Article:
The Kilauea volcano has created a dramatic “firehose” as molten lava continues to spew out hot lava and ash.

Image credits: USGS.

Kilauea is an active shield volcano in the Hawaiian Islands, and the most active of the five volcanoes that together form the island of Hawaiʻi. The volcano is constantly erupting (more or less), but sometimes it really goes overboard. When the lava reaches the water, it reacts and causes violent explosions as the one seen above. Locals, tourists, and sea captains are constantly watching the beautiful (but extremely violent phenomenon). The USGS writes:

“From the lava viewing area established by Hawaiʻi Volcanoes National Park, you can witness Kīlauea Volcano’s ocean entry from a safe distance. With binoculars or a telephoto camera lens, spectacular views and photos are possible (as seen here)—without risking your life by entering the closed area. As lava streams into the ocean, explosive interactions between the molten lava and cool seawater hurl spatter and rock fragments skyward, often as high as the sea cliff, which is about 28 m (92 ft) high.”

A close up of the stream near the spot where it exits the tube. This view was only possible with a very high magnification lens. Image credits: USGS.

Although this isn’t generally dangerous, people are warned not to get too close to the phenomenon. However, despite signs and roped-off areas, people still cross the boundaries and go to the cliff edge. Geologists are also worried about the cracks around the cliff, which may lead to a collapse. USGS geologist Janet Babb explains:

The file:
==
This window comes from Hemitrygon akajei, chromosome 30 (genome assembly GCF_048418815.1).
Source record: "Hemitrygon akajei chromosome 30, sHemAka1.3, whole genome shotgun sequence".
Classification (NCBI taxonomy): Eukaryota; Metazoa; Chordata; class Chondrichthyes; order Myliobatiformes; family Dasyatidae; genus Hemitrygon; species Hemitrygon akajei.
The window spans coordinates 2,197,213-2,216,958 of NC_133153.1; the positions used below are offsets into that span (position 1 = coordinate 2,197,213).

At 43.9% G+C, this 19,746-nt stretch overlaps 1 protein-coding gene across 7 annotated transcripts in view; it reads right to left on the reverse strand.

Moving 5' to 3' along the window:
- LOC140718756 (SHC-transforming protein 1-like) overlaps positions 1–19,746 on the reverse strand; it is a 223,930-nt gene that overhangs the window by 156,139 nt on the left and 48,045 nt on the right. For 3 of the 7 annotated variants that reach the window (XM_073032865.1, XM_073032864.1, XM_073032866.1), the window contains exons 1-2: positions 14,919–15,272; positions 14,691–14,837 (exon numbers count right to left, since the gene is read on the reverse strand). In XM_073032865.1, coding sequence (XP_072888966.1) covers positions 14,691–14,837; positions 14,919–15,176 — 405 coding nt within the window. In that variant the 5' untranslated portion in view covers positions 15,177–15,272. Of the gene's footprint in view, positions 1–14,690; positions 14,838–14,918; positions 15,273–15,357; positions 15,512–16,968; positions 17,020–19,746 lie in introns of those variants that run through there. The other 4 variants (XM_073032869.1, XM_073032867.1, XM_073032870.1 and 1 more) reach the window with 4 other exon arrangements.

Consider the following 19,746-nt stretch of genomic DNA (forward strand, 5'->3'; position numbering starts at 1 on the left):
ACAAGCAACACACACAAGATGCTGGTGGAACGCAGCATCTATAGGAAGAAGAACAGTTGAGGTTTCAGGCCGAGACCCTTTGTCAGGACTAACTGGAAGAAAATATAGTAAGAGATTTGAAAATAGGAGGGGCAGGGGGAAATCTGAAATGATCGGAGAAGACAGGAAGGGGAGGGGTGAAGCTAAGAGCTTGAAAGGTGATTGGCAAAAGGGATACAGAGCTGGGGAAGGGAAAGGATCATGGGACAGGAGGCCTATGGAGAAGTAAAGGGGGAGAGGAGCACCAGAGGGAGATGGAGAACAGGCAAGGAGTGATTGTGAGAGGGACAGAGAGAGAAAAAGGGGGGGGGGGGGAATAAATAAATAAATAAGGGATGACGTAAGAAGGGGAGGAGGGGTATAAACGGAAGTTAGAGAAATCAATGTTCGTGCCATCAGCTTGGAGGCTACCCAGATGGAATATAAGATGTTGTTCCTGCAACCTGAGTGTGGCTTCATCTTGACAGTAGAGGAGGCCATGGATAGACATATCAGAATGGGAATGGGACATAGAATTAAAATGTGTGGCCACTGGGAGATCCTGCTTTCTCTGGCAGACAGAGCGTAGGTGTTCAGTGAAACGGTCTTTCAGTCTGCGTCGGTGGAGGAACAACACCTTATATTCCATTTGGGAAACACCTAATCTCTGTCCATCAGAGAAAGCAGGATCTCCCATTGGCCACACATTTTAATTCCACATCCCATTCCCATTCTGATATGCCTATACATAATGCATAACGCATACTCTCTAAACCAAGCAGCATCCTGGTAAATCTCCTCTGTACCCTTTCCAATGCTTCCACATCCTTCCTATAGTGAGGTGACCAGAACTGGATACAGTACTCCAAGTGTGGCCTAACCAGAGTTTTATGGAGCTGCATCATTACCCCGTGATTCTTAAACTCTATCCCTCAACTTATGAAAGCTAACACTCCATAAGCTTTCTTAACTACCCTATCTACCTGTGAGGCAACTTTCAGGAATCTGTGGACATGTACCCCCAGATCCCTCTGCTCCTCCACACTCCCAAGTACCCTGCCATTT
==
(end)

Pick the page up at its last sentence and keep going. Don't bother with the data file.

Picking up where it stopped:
“The seaward side of that crack could fall away,” Babb, who works at the Hawaii Volcano Observatory, said. “That is of great concern because if it does, it’s going to drop a lot of hot rock into the water and hot rock mixing with cool seawater makes for explosive interactions.”

This thermal image shows the Kamokuna ocean entry. Two plumes of hot (scalding) water branch out from the entry point. The lava stream itself is the very hot feature right of center. Just above the lava stream, about 10 meters (yards) behind the sea cliff, is a narrow line of high temperatures that appears to be a hot crack. This hot crack suggests that the sea cliff around the entry point is unstable and has the potential to collapse. Image credits: USGS.

She also warned about the dangers of lava reaching the water. This should especially be avoided.

“It’s super-heated steam laced with hydrochloric acid from the interaction with the seawater and has shards of volcanic glass,” she said. “It’s something to be avoided.”

Kīlauea’s eruptive history has been a long and active one. The oldest exposed lavas date back 2,800 years and the volcano has been erupting constantly since 1823.